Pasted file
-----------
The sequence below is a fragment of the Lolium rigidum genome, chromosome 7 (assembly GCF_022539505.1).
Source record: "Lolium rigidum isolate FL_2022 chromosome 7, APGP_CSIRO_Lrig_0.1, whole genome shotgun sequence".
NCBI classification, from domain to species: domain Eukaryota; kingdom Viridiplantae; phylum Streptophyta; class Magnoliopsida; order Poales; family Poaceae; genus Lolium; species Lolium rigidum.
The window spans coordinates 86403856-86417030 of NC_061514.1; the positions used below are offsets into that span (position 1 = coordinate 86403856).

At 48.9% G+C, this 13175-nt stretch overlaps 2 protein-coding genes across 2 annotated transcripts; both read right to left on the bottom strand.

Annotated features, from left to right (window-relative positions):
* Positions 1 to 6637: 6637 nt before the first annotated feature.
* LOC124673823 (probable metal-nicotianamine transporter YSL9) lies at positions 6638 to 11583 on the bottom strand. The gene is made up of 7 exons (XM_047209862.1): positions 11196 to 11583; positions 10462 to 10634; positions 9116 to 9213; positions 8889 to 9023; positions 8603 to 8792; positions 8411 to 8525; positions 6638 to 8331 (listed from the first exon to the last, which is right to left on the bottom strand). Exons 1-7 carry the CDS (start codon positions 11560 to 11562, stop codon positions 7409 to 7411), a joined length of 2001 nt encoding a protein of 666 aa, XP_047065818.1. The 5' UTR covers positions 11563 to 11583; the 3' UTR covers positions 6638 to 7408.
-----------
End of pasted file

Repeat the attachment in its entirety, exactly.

The sequence below is a fragment of the Lolium rigidum genome, chromosome 7 (assembly GCF_022539505.1).
Source record: "Lolium rigidum isolate FL_2022 chromosome 7, APGP_CSIRO_Lrig_0.1, whole genome shotgun sequence".
NCBI classification, from domain to species: domain Eukaryota; kingdom Viridiplantae; phylum Streptophyta; class Magnoliopsida; order Poales; family Poaceae; genus Lolium; species Lolium rigidum.
The window spans coordinates 86403856-86417030 of NC_061514.1; the positions used below are offsets into that span (position 1 = coordinate 86403856).

At 48.9% G+C, this 13175-nt stretch overlaps 2 protein-coding genes across 2 annotated transcripts; both read right to left on the bottom strand.

Annotated features, from left to right (window-relative positions):
* Positions 1 to 6637: 6637 nt before the first annotated feature.
* LOC124673823 (probable metal-nicotianamine transporter YSL9) lies at positions 6638 to 11583 on the bottom strand. The gene is made up of 7 exons (XM_047209862.1): positions 11196 to 11583; positions 10462 to 10634; positions 9116 to 9213; positions 8889 to 9023; positions 8603 to 8792; positions 8411 to 8525; positions 6638 to 8331 (listed from the first exon to the last, which is right to left on the bottom strand). Exons 1-7 carry the CDS (start codon positions 11560 to 11562, stop codon positions 7409 to 7411), a joined length of 2001 nt encoding a protein of 666 aa, XP_047065818.1. The 5' UTR covers positions 11563 to 11583; the 3' UTR covers positions 6638 to 7408.